The mamA gene of M. gryphiswaldense encodes the second most abundant MM protein (MM24.3). Its predicted molecular mass of 24.01 kDa is consistent with the apparent molecular mass of 24.3 kDa estimated by gel electrophoresis. Its amino acid sequence is 91% identical to that of the magnetosome-associated MAM22 protein that has been previously reported in M. magnetotacticum (32, 33). The hydropathy plot of the amino acid sequence (not shown) was indicative of a relatively hydrophilic protein that has been suggested to be electrostatically bound to the MM in M. magnetotacticum (32).

The mamB gene encodes a protein that corresponds to the N-terminal amino acid sequence of an MM-associated polypeptide band in SDS-PAGE. The 31.96-kDa molecular mass calculated from the amino acid sequence is slightly lower then that estimated by gel electrophoresis, as is frequently observed with membrane proteins. The MamB protein exhibits significant sequence similarity to members of the ubiquitous cation diffusion facilitator (CDF) family, which are involved in the transport of various heavy metals. According to secondary-structure predictions (data not shown), the MamB protein exhibits the characteristic topology of bacterial CDF family members (six transmembrane helices) and contains the family-specific signature sequence (36).

(ii) mamC and mamD

Since long, nondegenerate oligonucleotide probes derived from the MM15.5 N-terminal amino acid sequences failed to identify specific chromosomal DNA fragments in hybridization experiments, a pair of oligonucleotide primers for PCR were deduced from the N-terminal and internal amino acid sequences of this polypeptide. By using these primers, a single 240-bp fragment was amplified from genomic DNA and cloned into pCR2.1-TOPO, generating pMT1. By using the cloned 240-bp fragment as a probe, a 4.3-kb chromosomal EcoRI-fragment was identified by Southern hybridization and cloned into pBluescriptSKII, generating plasmid pKG2. Sequence analysis of the insert identified an ORF that contained the N-terminal and internal peptide sequences of the MM15.5 protein. It was designated mamC. The mamC gene encodes the most abundant polypeptide in the MM of M. gryphiswaldense (MM15.5). The calculated molecular mass of 12.24 kDa was lower than the apparent molecular mass of 15.5 kDa estimated by SDS-PAGE, as is frequently the case with hydrophobic proteins.

An incomplete ORF lacking the N-terminal portion of its corresponding protein was found on pKG2 immediately upstream of the mamC gene, suggesting a putative operon-like organization of additional genes together with mamC. To obtain the complete sequence of this ORF, a 960-bp DNA fragment was amplified by PCR using genomic DNA as the template and primers 1KGVDF and 4KGCR. The forward primer used for amplification (1KGVDF) was deduced from the DNA sequence upstream of the homologous region in the genome of M. magnetotacticum, which was previously found to be identically organized. Sequencing of the PCR product revealed that it contained the missing portion of a 942-bp-long ORF. The N terminus of its predicted protein was in close agreement with the ambiguous N-terminal amino acid sequence derived from MM21.9. We therefore concluded that another major MM polypeptide is encoded by this gene, which was designated mamD. The observed difference between the molecular mass of 29.9 kDa calculated for the predicted mamD gene product and the apparent mass of the corresponding 21.9-kDa band in SDS-PAGE might be explained by proteolytic cleavage of a substantial part of the C terminus. Hydropathy plots of the amino acid sequence (not shown) predicted a hydrophobic protein with a short hydrophilic stretch close to the C terminus. Similarity searches of databases gave no indication of the existence of known proteins homologous to MamC and MamD.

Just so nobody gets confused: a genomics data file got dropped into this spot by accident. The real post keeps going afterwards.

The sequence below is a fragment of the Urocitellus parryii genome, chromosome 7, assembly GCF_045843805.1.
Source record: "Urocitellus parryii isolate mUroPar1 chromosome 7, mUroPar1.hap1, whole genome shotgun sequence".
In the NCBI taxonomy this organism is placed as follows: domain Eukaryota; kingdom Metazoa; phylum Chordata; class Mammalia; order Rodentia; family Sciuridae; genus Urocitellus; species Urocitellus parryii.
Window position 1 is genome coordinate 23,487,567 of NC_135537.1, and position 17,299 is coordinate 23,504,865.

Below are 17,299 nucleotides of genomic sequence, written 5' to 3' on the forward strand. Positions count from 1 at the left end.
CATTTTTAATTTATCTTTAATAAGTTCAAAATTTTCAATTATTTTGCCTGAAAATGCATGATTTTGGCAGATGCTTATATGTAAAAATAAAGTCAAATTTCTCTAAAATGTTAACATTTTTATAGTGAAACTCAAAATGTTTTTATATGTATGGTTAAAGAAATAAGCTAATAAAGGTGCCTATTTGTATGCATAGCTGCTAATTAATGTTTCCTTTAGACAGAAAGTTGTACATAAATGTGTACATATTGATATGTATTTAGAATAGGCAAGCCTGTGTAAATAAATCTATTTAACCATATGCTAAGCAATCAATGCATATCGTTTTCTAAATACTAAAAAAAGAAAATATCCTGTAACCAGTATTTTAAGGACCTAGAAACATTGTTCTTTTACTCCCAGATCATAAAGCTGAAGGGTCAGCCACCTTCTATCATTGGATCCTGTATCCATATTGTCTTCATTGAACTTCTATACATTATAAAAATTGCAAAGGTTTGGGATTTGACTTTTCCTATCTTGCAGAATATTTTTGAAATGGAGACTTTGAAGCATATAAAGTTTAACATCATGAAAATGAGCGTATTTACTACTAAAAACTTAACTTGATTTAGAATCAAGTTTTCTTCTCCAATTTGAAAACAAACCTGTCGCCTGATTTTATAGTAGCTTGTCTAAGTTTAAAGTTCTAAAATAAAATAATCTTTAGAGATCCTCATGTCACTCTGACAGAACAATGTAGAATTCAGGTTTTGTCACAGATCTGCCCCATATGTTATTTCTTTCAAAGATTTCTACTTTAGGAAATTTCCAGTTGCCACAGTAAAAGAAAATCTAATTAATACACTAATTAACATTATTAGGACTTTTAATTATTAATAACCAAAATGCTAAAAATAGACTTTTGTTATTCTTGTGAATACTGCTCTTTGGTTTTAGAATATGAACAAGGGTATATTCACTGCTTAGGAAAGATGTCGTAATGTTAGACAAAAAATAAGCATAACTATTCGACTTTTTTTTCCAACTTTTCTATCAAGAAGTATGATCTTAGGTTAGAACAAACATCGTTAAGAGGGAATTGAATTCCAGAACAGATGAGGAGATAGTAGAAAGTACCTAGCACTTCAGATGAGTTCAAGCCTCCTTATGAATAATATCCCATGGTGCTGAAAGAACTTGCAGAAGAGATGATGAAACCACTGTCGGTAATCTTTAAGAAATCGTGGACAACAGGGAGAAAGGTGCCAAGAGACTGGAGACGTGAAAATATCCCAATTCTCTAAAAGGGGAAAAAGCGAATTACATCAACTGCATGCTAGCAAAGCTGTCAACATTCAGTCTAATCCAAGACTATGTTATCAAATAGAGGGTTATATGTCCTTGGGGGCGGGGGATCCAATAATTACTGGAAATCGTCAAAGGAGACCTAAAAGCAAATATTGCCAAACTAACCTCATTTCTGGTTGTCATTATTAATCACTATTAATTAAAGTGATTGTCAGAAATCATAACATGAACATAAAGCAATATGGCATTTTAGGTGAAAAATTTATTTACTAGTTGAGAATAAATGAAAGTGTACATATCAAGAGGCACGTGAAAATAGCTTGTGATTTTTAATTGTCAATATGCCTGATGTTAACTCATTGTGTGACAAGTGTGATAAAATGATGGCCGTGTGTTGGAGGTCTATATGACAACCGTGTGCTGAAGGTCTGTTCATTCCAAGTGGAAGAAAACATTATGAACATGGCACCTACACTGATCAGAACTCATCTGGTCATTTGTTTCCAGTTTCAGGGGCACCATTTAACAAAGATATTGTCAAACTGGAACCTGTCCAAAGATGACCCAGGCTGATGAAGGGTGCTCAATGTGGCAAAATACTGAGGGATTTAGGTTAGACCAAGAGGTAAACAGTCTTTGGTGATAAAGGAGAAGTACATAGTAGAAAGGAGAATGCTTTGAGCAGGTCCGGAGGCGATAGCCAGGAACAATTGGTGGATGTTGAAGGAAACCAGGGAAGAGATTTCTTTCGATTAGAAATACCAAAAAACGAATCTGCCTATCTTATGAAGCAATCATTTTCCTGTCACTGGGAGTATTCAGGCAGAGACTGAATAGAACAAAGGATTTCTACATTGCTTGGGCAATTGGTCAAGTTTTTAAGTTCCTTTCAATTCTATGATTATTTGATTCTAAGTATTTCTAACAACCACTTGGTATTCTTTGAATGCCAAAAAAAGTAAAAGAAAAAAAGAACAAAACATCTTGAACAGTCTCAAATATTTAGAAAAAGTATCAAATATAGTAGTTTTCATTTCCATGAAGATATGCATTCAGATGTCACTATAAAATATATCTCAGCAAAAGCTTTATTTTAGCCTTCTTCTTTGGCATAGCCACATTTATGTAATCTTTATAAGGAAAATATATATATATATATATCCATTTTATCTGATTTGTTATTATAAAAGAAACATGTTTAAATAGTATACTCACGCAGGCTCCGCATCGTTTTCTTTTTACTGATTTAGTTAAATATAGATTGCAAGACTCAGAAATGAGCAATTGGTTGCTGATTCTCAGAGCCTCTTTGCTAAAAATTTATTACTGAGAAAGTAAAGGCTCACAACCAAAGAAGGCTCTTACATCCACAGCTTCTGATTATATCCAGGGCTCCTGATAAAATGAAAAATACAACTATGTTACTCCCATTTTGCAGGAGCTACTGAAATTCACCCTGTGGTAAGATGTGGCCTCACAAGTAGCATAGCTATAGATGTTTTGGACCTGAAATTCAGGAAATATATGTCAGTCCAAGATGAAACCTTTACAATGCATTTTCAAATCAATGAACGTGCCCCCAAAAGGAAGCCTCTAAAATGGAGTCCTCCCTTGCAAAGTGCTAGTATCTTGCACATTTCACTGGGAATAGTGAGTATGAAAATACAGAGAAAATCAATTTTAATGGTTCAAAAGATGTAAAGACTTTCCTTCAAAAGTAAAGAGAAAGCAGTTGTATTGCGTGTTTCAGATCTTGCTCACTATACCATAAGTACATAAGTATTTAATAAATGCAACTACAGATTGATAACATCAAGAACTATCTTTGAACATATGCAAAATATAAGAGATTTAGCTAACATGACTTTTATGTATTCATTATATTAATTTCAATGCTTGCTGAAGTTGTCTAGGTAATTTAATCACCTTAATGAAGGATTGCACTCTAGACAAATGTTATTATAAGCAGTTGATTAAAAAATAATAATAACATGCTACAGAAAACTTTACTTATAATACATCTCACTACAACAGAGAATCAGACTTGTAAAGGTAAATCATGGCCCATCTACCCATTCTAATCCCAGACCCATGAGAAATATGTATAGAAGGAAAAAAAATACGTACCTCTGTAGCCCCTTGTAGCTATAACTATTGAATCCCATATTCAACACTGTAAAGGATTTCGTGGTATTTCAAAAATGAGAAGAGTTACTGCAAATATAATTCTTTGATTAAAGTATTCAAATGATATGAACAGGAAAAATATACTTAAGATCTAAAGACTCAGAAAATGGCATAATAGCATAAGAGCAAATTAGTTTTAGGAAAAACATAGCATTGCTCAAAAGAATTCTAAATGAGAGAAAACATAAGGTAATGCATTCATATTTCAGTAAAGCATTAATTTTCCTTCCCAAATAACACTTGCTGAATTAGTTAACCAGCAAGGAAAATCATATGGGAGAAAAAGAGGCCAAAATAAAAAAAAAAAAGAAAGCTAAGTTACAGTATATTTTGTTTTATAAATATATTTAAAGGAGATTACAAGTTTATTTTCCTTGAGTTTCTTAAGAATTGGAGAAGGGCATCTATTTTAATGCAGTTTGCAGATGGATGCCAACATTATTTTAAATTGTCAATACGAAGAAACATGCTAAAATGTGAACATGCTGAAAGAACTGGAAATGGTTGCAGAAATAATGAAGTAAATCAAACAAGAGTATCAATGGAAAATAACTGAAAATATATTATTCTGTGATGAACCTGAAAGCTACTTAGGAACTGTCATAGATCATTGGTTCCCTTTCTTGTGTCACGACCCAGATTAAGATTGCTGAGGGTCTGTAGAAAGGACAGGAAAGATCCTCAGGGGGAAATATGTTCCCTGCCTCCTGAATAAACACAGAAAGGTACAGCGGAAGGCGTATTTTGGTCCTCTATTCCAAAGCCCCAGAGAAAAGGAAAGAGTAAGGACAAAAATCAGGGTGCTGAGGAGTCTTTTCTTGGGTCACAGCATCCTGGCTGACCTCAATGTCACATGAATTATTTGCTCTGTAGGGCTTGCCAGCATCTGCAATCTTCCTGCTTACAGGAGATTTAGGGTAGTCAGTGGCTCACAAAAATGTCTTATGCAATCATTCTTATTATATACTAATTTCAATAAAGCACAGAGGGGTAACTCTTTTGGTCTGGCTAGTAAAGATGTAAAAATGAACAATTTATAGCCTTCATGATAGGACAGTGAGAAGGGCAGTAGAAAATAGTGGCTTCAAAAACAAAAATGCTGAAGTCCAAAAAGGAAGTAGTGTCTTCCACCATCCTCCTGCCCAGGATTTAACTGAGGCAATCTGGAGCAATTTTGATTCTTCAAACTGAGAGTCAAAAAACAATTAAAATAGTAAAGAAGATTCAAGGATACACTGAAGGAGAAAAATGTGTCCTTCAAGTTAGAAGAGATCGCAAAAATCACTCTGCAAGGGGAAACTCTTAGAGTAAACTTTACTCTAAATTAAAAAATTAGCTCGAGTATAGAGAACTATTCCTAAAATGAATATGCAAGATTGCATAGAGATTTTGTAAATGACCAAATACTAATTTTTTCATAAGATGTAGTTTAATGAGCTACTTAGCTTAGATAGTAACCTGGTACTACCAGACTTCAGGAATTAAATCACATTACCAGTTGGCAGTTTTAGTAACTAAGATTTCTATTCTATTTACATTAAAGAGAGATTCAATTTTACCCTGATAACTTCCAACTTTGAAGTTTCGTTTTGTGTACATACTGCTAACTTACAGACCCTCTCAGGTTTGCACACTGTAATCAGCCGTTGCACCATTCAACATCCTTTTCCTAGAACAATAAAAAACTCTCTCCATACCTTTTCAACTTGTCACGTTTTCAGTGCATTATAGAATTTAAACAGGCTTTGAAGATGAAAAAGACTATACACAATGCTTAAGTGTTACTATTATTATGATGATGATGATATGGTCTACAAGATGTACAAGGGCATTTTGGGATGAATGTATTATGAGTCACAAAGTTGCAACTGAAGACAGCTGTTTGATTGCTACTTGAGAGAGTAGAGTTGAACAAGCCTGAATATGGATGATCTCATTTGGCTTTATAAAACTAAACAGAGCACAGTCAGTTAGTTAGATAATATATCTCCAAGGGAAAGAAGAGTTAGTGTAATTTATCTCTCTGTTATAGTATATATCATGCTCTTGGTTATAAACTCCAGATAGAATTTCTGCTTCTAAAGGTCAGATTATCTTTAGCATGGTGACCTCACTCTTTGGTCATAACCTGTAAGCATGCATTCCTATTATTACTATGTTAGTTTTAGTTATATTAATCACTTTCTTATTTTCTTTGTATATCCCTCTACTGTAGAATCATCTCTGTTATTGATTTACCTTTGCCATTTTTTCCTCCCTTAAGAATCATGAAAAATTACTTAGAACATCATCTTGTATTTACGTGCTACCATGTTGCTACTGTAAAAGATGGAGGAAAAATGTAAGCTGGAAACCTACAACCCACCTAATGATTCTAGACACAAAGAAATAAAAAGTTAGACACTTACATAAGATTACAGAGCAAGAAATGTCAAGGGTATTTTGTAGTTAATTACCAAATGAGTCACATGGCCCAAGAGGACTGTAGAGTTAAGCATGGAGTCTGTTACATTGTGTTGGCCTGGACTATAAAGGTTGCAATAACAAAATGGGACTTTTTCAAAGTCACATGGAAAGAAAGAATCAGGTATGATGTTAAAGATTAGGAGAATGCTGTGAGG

Identification and sequence analysis of genes encoding putative MM proteins in the genomes of M. magnetotacticum MS-1 and magnetic coccus strain MC-1.

Genes with significant similarity to mamA, mamB, mamC, and mamD of M. gryphiswaldense were identified in the genome sequences of both M. magnetotacticum and strain MC-1. The characteristics of the predicted mam gene products of M. magnetotacticum and strain MC-1, together with gene products of ORFs from adjacent regions, are shown in Tables Tables22 and and3.3. Generally, the homologous genes have sizes comparable to those of their respective counterparts in M. gryphiswaldense and encode proteins with characteristics very similar to theirs. Secondary-structure predictions for the equivalent genes using various algorithms gave similar results (data not shown). The alignments of Mam protein sequences are shown in Fig. Fig.3.3.

TABLE 2
Summary of features of proteins deduced from ORFs identified in chromosomal mamAB gene clusters of M. magnetotacticum, M. gryphiswaldense, and strain MC-1
TABLE 3
Characteristics of proteins encoded by the mamC and mamD genes of M. gryphiswaldense and their homologs in the genomes of M. magnetotacticum and strain MC-1
FIG. 3
Sequence alignments of identified magnetosome proteins of M. gryphiswaldense (M.g.) and their homologs from M. magnetotacticum (M.m.) and magnetic coccus strain MC-1. If applicable, the most similar homolog from a nonmagnetic organism was included. Identical ...